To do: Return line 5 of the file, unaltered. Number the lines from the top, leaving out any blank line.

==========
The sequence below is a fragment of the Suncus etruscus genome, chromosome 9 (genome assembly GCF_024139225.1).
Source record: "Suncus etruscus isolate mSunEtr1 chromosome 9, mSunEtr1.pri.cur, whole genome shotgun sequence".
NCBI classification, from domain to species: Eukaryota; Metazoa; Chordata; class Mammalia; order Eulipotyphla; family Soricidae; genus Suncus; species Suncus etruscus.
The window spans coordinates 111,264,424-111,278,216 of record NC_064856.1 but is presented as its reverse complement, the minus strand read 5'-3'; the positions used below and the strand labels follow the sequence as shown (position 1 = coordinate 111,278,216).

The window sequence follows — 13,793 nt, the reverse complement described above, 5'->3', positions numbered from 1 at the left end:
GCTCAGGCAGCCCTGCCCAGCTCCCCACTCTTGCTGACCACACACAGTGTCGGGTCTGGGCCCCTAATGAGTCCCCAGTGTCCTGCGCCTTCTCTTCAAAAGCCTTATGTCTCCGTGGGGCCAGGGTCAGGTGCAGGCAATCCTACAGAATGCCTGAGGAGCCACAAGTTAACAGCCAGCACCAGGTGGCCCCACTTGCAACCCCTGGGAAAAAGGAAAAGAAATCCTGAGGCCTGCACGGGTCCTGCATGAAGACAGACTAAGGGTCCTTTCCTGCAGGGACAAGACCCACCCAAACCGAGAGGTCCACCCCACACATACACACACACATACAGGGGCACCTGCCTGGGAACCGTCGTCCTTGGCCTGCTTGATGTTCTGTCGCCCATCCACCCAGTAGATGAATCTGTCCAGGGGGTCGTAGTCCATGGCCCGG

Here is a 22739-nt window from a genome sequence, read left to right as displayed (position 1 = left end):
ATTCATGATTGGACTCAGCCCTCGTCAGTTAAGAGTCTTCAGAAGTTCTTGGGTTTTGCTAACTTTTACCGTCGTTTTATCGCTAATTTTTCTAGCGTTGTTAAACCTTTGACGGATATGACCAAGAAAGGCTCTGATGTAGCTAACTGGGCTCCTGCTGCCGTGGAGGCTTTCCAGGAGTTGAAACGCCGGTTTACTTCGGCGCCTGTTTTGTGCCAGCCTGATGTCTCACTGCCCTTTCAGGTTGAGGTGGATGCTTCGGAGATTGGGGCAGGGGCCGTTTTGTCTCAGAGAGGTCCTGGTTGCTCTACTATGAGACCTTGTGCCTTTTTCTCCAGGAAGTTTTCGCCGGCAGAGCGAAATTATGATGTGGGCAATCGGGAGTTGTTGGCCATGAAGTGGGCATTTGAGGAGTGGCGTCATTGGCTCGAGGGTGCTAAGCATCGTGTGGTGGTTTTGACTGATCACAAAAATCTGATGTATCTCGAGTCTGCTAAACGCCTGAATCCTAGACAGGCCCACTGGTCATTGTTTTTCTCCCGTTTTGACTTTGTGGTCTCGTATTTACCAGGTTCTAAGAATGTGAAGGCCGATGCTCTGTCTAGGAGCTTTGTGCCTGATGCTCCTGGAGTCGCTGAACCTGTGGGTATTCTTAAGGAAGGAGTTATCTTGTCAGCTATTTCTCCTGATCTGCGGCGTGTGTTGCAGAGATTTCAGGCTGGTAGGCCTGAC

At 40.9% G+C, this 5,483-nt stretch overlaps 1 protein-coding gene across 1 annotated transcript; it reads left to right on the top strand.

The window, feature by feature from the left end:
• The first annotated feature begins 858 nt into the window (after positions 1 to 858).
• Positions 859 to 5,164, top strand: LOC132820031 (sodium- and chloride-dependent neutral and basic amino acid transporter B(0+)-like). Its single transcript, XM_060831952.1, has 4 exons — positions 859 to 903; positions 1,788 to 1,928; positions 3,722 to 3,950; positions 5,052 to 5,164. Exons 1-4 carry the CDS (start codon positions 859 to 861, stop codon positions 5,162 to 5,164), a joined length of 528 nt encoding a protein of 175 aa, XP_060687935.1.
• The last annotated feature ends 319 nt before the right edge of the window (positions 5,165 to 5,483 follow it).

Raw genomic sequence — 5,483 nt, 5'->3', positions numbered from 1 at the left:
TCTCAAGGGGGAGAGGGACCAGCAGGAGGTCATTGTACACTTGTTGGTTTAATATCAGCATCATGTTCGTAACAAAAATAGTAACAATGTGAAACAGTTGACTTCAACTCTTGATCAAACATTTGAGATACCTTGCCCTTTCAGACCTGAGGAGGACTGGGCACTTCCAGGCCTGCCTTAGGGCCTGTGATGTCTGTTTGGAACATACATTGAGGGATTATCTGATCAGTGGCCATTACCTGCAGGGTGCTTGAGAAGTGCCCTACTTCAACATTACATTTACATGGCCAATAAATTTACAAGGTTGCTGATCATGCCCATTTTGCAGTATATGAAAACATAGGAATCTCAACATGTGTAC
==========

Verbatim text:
The window sequence follows — 13,793 nt, the reverse complement described above, 5'->3', positions numbered from 1 at the left end: